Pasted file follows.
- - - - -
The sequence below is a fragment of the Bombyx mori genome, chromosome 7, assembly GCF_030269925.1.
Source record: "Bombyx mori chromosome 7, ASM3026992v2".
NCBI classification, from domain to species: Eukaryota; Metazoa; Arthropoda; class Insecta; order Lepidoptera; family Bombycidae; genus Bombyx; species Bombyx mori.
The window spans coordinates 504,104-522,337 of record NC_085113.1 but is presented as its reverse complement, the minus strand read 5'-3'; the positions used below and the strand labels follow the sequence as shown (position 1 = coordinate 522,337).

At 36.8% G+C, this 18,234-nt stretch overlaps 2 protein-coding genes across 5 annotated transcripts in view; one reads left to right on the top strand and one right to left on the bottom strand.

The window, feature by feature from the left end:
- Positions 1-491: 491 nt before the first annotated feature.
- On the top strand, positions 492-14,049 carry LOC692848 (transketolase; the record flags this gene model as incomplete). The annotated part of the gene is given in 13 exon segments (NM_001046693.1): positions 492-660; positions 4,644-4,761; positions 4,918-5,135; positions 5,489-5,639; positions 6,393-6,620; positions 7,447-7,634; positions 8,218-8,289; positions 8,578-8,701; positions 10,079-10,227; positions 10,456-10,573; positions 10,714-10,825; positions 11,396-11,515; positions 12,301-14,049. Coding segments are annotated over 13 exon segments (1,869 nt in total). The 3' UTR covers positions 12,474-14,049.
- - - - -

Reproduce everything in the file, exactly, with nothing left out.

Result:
The sequence below is a fragment of the Bombyx mori genome, chromosome 7, assembly GCF_030269925.1.
Source record: "Bombyx mori chromosome 7, ASM3026992v2".
NCBI classification, from domain to species: Eukaryota; Metazoa; Arthropoda; class Insecta; order Lepidoptera; family Bombycidae; genus Bombyx; species Bombyx mori.
The window spans coordinates 504,104-522,337 of record NC_085113.1 but is presented as its reverse complement, the minus strand read 5'-3'; the positions used below and the strand labels follow the sequence as shown (position 1 = coordinate 522,337).

At 36.8% G+C, this 18,234-nt stretch overlaps 2 protein-coding genes across 5 annotated transcripts in view; one reads left to right on the top strand and one right to left on the bottom strand.

The window, feature by feature from the left end:
- Positions 1-491: 491 nt before the first annotated feature.
- On the top strand, positions 492-14,049 carry LOC692848 (transketolase; the record flags this gene model as incomplete). The annotated part of the gene is given in 13 exon segments (NM_001046693.1): positions 492-660; positions 4,644-4,761; positions 4,918-5,135; positions 5,489-5,639; positions 6,393-6,620; positions 7,447-7,634; positions 8,218-8,289; positions 8,578-8,701; positions 10,079-10,227; positions 10,456-10,573; positions 10,714-10,825; positions 11,396-11,515; positions 12,301-14,049. Coding segments are annotated over 13 exon segments (1,869 nt in total). The 3' UTR covers positions 12,474-14,049.